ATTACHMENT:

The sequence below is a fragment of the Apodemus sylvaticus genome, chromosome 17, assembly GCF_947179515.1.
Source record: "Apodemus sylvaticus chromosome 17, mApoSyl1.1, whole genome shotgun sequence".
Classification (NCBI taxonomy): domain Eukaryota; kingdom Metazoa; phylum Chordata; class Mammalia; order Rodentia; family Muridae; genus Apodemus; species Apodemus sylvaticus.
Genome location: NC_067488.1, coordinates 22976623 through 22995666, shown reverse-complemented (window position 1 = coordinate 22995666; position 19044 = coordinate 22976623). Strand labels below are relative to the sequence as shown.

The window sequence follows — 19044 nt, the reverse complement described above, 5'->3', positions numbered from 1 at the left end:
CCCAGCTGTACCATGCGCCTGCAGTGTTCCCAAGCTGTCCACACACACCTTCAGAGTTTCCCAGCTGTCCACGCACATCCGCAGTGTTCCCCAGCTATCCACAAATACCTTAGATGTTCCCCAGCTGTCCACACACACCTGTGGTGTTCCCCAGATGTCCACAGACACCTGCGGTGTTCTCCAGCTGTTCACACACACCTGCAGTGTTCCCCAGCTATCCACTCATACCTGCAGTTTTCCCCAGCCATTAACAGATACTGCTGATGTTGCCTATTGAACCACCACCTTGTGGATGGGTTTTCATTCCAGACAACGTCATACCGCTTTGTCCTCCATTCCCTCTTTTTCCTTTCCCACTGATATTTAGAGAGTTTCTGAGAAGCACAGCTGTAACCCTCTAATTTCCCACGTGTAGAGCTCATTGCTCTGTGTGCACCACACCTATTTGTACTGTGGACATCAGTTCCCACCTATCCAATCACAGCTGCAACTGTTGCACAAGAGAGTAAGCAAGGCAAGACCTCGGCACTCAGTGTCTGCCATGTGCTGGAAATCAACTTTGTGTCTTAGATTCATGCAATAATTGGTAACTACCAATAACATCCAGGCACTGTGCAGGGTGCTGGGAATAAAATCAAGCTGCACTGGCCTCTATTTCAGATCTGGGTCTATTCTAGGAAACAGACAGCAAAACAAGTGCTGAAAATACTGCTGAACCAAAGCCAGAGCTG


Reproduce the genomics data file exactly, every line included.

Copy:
The sequence below is a fragment of the Apodemus sylvaticus genome, chromosome 17, assembly GCF_947179515.1.
Source record: "Apodemus sylvaticus chromosome 17, mApoSyl1.1, whole genome shotgun sequence".
Classification (NCBI taxonomy): domain Eukaryota; kingdom Metazoa; phylum Chordata; class Mammalia; order Rodentia; family Muridae; genus Apodemus; species Apodemus sylvaticus.
Genome location: NC_067488.1, coordinates 22976623 through 22995666, shown reverse-complemented (window position 1 = coordinate 22995666; position 19044 = coordinate 22976623). Strand labels below are relative to the sequence as shown.

The window sequence follows — 19044 nt, the reverse complement described above, 5'->3', positions numbered from 1 at the left end:
CCCAGCTGTACCATGCGCCTGCAGTGTTCCCAAGCTGTCCACACACACCTTCAGAGTTTCCCAGCTGTCCACGCACATCCGCAGTGTTCCCCAGCTATCCACAAATACCTTAGATGTTCCCCAGCTGTCCACACACACCTGTGGTGTTCCCCAGATGTCCACAGACACCTGCGGTGTTCTCCAGCTGTTCACACACACCTGCAGTGTTCCCCAGCTATCCACTCATACCTGCAGTTTTCCCCAGCCATTAACAGATACTGCTGATGTTGCCTATTGAACCACCACCTTGTGGATGGGTTTTCATTCCAGACAACGTCATACCGCTTTGTCCTCCATTCCCTCTTTTTCCTTTCCCACTGATATTTAGAGAGTTTCTGAGAAGCACAGCTGTAACCCTCTAATTTCCCACGTGTAGAGCTCATTGCTCTGTGTGCACCACACCTATTTGTACTGTGGACATCAGTTCCCACCTATCCAATCACAGCTGCAACTGTTGCACAAGAGAGTAAGCAAGGCAAGACCTCGGCACTCAGTGTCTGCCATGTGCTGGAAATCAACTTTGTGTCTTAGATTCATGCAATAATTGGTAACTACCAATAACATCCAGGCACTGTGCAGGGTGCTGGGAATAAAATCAAGCTGCACTGGCCTCTATTTCAGATCTGGGTCTATTCTAGGAAACAGACAGCAAAACAAGTGCTGAAAATACTGCTGAACCAAAGCCAGAGCTG